Pinterest is looking to differentiate itself from other social apps, by highlighting how its systems are built to facilitate more positive, beneficial experiences, as opposed to addictive, compulsive behaviors.
Via a new study with UC Berkeley’s Greater Good Science Center, Pinterest says that daily interaction with inspiring content in the app helped Gen Z college students to buffer against burnout and stress, ‘even when they were studying for stressful college exams’.
Though the study was somewhat unusual – Pinterest had a group of study participants either use Pinterest for 10 minutes per day or solve online jigsaw puzzles for same amount of time, consistently over two weeks. The comparison was designed to give some measure of differential benefit between using Pinterest or conducting another neutral activity.
The researchers found that as the end of year exams period approached, stress and anxiety levels in the participants increased:
“However, in students assigned to the Pinterest condition, we found that just 10 minutes a day seeking out inspiration buffered against the rising burnout, stress and social disconnectedness we could see in their vagal tone data. This had consequences for emotional wellbeing, physical health and social connectedness.”
The study also found that active engagement with inspiring content on Pinterest ‘mitigated the consequences of physical stress on people’s daily positive emotion, preserving their capacity for feeling good’, while social connectedness also increased.
“We also found that higher levels of inspiration make it easier to relax. This higher level of relaxation was uniquely “unlocked” by seeking inspiration on Pinterest, and was not true of the control condition.”
It’s an interesting study, and while the comparison between online puzzles and Pinterest use may not be wholly indicative of universal benefits of using Pinterest, it does provide some measure of how the platform can encourage positive emotions and experiences.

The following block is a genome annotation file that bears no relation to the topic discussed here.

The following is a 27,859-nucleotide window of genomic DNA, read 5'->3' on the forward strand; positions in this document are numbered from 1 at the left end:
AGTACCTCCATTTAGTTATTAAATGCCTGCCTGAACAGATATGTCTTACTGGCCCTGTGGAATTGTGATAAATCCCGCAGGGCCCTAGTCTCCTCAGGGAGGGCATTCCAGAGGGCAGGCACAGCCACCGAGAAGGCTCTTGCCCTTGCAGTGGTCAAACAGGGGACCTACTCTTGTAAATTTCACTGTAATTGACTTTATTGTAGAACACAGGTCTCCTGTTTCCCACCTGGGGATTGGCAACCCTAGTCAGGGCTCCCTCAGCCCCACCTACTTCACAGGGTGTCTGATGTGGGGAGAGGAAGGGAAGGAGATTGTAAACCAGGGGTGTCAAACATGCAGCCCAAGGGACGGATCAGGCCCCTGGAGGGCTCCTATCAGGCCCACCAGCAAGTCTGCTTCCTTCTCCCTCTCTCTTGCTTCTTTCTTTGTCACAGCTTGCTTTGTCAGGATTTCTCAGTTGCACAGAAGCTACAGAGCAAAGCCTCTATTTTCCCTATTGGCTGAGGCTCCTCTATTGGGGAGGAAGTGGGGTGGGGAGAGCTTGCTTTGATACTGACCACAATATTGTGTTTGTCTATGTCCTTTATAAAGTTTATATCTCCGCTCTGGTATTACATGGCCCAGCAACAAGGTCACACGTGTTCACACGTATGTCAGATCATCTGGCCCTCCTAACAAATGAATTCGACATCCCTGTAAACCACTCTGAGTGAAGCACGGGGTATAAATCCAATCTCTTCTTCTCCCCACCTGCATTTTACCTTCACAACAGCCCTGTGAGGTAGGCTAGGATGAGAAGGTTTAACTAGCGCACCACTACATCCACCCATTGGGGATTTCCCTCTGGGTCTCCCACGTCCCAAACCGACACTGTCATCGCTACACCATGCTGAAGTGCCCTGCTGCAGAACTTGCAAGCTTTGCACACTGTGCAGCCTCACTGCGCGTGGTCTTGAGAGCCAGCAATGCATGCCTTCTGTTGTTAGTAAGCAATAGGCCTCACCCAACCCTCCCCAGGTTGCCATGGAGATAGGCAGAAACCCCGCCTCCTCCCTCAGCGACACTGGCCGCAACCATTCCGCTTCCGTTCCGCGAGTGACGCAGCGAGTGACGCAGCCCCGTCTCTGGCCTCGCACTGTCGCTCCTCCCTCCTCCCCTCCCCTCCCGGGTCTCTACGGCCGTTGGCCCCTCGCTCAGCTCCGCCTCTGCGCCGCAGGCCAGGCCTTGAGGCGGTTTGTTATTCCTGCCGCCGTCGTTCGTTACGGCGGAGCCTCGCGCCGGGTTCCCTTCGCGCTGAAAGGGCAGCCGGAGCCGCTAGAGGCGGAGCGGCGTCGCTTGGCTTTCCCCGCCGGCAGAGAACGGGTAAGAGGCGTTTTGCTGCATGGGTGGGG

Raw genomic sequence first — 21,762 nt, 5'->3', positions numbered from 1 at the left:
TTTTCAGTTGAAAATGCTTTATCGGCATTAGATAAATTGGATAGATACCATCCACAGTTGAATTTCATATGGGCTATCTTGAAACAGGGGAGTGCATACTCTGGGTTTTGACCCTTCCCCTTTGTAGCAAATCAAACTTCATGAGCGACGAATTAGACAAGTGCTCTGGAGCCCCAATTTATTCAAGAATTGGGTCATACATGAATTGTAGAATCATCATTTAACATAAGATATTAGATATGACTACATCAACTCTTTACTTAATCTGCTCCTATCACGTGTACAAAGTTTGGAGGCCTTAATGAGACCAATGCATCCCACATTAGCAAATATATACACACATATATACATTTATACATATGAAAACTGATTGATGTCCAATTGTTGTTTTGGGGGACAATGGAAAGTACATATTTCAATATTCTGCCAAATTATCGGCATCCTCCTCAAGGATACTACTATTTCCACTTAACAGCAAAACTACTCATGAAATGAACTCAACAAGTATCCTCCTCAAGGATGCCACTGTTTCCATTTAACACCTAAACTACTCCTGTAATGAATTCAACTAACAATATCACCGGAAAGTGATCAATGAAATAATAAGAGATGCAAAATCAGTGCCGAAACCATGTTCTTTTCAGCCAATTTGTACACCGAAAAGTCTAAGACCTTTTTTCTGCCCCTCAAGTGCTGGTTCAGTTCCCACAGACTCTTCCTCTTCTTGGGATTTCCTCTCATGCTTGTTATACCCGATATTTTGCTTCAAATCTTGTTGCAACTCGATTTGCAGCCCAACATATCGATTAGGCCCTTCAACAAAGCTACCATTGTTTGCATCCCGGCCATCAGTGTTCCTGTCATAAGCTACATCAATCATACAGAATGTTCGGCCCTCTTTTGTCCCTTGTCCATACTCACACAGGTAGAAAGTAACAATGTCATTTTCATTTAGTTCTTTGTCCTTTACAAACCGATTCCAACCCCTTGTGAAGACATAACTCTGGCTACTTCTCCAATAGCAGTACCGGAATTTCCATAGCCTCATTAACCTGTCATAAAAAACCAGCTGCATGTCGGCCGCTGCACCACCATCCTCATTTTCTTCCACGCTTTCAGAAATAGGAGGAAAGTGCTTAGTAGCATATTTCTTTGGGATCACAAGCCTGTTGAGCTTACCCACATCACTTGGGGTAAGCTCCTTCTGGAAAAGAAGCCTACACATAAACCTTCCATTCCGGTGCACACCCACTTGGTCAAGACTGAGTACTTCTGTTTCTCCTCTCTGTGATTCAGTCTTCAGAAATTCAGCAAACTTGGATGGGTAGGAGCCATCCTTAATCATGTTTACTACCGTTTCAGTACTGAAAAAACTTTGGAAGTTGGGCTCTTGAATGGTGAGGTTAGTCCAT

In addition to this, Pinterest has also outlined how its efforts on this front have varied from other platforms, as it’s sought to align its tools around more healthy interactions, as opposed to optimizing for raw engagement.
“Over the last decade, we’ve made deliberate choices to engineer a more positive place online. For example, our algorithm prioritizes explicit signals from people who use Pinterest: more conscious, active engagements, like “saving” an idea. We use those active signals to determine what you see first on Pinterest.”
Pinterest says that social platforms should be more intentional about the content they rank, and more realistic about the effects it can cause.
“Ranking for views can certainly promote some great, entertaining content, but unfortunately it’s just as good at surfacing divisive and polarizing content that keeps people hooked. If we are going to curb the crisis that social media has created, the only option is to tell AI to do something different.”
Pinterest says that it’s looking to buck this trend by focusing on ‘inspired actions’, and direct user signals, in order to only show people what they want to see, not what will keep them scrolling, necessarily.
“A good example of one of those actions is ‘saves’. When people see something on Pinterest that they want to act on, they hit ‘save’. And when we prioritize what gets ‘saved’ in the content we show people first on the platform, suddenly the images and videos that are top-performing don’t distract you from your life (like gross-out videos or conspiracy theories), but actually help you improve it (like step-by-step guides, self-care ideas, inspirational quotes, how-to videos). Simply by telling AI to prioritize something more nourishing, we can build a more positive and inspiring internet.”
Pinterest also highlights its policies to protect teens, its inclusive features and other elements designed to make it a more welcoming, positive social media space.
It’s an interesting consideration, and it’s something that most social platforms have at least voiced, in regards to the desire to create more meaningful, beneficial experiences, as opposed to maximizing time spent. But at the same time, user counts and time spent are key metrics for social platforms, so it makes sense that they’re looking to optimize for these metrics – which, as Pinterest notes, can also see negative content amplified, as argument and division are core elements in ‘engagement’ via comments responses.
It’s good to see Pinterest taking a more definitive stand on this, and while the comparison study may not feel like a definitive argument for its full benefits, it does give some indication that Pinterest usage can lead to positive and beneficial experiences.
You can read the full study here, and Pinterest’s overview of its approach here.